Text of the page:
Avoiding Jerusalem

Now that the Winograd report is behind us, PM Ehud Olmert appears to have gained a renewed mandate to deal intensively with two key Palestinian issues. One involves Hamas and Gaza and does not directly concern us here. The other is the Israeli-Palestinian peace process that Olmert has developed together with Palestinian President Mahmoud Abbas and US President George W. Bush. That process now appears to offer the main rationale for Olmert’s ongoing premiership and the only potential achievement separating him from new elections in which public disappointment with his performance in the Second Lebanon War is likely to sweep him from office.

Of the two "existential" issues–Jerusalem and refugees–that most challenge both Olmert and Abbas in their attempts to come to grips with the demands of a peace process, Jerusalem is the most pressing and immediate. First, because it is a roadmap phase I issue, and the Israeli and Palestinian governments are pledged, under the watchful eye of the United States, to deliver on their phase I obligations. The roadmap states that in phase I, "Government of Israel reopens Palestinian Chamber of Commerce and other closed Palestinian institutions in East Jerusalem based on a commitment that these institutions operate strictly in accordance with prior agreements between the parties." Thus far, neither the Chamber of Commerce, the Detainee Rehabilitation Center nor Orient House has been reopened, nor, to the best of this writer’s knowledge, have negotiations been launched toward this end.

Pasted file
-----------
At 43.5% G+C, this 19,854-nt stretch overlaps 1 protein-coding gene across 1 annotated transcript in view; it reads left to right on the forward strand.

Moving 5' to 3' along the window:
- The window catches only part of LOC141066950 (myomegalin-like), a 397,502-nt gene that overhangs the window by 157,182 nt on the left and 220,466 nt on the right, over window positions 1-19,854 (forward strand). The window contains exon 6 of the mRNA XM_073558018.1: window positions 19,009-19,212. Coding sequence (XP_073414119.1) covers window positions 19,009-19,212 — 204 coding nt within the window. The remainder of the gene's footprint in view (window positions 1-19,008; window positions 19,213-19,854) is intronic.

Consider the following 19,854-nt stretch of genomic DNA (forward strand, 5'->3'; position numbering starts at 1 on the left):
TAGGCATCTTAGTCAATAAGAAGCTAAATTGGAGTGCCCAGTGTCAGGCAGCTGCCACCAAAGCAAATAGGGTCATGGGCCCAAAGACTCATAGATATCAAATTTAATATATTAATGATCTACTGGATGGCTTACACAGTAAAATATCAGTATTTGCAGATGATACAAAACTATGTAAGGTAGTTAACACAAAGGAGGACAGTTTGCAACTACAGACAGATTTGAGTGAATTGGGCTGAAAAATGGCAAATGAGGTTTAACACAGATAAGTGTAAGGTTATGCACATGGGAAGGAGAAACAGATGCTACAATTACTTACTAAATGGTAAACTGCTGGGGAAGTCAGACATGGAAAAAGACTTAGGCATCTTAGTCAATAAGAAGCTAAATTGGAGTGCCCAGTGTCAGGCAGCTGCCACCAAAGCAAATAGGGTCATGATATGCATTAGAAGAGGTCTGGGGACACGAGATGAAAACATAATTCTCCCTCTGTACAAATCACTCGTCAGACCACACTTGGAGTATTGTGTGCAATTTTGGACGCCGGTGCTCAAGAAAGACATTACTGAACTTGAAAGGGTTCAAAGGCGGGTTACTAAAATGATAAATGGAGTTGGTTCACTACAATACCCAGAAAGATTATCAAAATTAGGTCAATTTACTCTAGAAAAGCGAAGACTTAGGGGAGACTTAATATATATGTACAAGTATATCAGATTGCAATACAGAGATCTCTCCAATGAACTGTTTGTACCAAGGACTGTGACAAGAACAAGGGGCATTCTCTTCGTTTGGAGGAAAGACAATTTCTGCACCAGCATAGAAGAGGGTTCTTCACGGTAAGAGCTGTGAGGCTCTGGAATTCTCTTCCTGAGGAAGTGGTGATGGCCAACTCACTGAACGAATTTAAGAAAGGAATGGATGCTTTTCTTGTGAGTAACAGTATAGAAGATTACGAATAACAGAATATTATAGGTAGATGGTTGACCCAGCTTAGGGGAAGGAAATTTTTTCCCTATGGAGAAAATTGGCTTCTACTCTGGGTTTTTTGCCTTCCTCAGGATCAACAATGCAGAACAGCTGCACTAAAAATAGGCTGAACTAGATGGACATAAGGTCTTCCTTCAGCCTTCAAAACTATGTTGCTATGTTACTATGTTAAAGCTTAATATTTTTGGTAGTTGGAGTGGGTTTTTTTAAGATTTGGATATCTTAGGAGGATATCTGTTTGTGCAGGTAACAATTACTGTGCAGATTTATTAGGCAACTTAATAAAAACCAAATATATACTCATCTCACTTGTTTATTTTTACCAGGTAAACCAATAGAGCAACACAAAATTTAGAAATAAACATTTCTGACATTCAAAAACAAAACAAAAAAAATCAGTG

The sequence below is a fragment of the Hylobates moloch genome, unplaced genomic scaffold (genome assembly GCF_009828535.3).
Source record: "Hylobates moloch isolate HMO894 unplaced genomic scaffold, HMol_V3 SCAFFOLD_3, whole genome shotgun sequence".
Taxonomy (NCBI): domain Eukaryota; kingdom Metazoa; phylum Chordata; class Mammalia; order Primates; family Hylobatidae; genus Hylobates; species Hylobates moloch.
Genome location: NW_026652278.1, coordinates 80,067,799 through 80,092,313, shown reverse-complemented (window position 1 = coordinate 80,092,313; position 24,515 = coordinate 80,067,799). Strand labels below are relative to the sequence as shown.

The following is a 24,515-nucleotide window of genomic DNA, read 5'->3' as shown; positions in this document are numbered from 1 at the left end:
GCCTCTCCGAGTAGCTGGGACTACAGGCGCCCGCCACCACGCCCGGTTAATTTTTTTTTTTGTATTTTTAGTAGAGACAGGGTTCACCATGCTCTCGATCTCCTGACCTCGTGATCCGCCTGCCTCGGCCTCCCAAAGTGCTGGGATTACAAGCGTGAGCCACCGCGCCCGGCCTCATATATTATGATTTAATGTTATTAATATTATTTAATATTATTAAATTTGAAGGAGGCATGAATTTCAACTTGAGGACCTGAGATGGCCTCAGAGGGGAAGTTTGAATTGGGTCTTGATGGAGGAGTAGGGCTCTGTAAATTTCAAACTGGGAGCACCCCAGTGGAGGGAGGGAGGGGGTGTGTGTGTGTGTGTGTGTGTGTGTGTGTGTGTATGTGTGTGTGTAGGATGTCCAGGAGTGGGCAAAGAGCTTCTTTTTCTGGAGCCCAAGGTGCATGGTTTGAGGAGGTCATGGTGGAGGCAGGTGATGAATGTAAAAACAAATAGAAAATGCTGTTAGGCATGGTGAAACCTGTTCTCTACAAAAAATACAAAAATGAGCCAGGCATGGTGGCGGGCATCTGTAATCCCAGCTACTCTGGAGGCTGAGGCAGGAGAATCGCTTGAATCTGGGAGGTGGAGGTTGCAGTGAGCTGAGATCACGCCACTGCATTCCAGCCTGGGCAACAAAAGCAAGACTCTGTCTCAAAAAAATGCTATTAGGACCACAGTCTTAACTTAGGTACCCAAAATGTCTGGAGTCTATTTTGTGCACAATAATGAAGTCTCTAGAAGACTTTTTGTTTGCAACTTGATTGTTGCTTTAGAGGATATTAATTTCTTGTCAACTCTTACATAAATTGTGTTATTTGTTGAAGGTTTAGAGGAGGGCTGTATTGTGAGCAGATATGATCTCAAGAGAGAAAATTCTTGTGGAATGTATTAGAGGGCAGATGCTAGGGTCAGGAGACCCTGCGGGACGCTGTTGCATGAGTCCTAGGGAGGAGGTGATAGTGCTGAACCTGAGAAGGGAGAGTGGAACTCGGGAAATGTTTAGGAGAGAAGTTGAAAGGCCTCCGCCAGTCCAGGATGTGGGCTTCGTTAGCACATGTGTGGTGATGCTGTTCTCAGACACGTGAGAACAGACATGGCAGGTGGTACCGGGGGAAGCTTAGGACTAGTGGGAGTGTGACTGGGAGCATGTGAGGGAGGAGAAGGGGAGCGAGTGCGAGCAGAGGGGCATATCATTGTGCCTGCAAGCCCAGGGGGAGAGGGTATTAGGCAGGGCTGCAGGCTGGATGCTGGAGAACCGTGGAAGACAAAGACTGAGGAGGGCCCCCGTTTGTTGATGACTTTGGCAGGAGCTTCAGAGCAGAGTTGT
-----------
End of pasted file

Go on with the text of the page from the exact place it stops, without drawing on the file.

A second reason why Jerusalem is so central to the process is the existence of planned or ongoing Jewish building activity in East Jerusalem, in neighborhoods like Gilo, Har Homa and Shimon HaTzadik. Olmert, who presumably wants to negotiate in good faith, seems to be less than fully in control with regard to Jewish settlement activity east of the Jerusalem green line, whether sponsored by the Jerusalem municipality, settler groups or his own government’s Ministry of Housing. That activity makes it harder to negotiate a Jerusalem settlement in which an "Arab Jerusalem" becomes the Palestinian capital–the kind of settlement Olmert ostensibly seeks.

Third, and apropos negotiations over Jerusalem, Olmert has committed to the Shas party leadership to postpone them as a condition for keeping Shas in the coalition. Assuming Abbas acquiesces in this internal Israeli political concession, the ramifications for the peace process itself are far-reaching. For one, avoiding discussion of Jerusalem constrains the ability of the peace negotiators to discuss those aspects of additional final status issues that inevitably touch on Jerusalem, including borders, settlements and even (Sho’fat refugee camp) refugees. Then too, this arrangement implies that the moment when, assuming all other final status issues have been agreed, the two sides begin deliberating the complex Jerusalem issue, Olmert will be plunged by Shas’ withdrawal into a coalition crisis that further constrains his capacity to complete negotiations.

One could argue, of course, that this is a tempest in a tea pot: that there is virtually no likelihood Israelis and Palestinians will agree on the other final status issues; that Israel’s non-compliance with its roadmap phase I obligations regarding Jerusalem is fully justified by the Palestinians’ failure to deliver on their security undertakings; and that ongoing Hamas control in Gaza in any case renders the entire Annapolis process meaningless. But it is precisely because of these major obstacles to a successful peace process that an examination of the status of Jerusalem in the process is so revealing–and so disappointing. Looking at Jerusalem, we must conclude that the entire process is either a cynical exercise on Olmert’s part, or a genuine reflection of his lack of strategic grasp of the real demands of a peace process.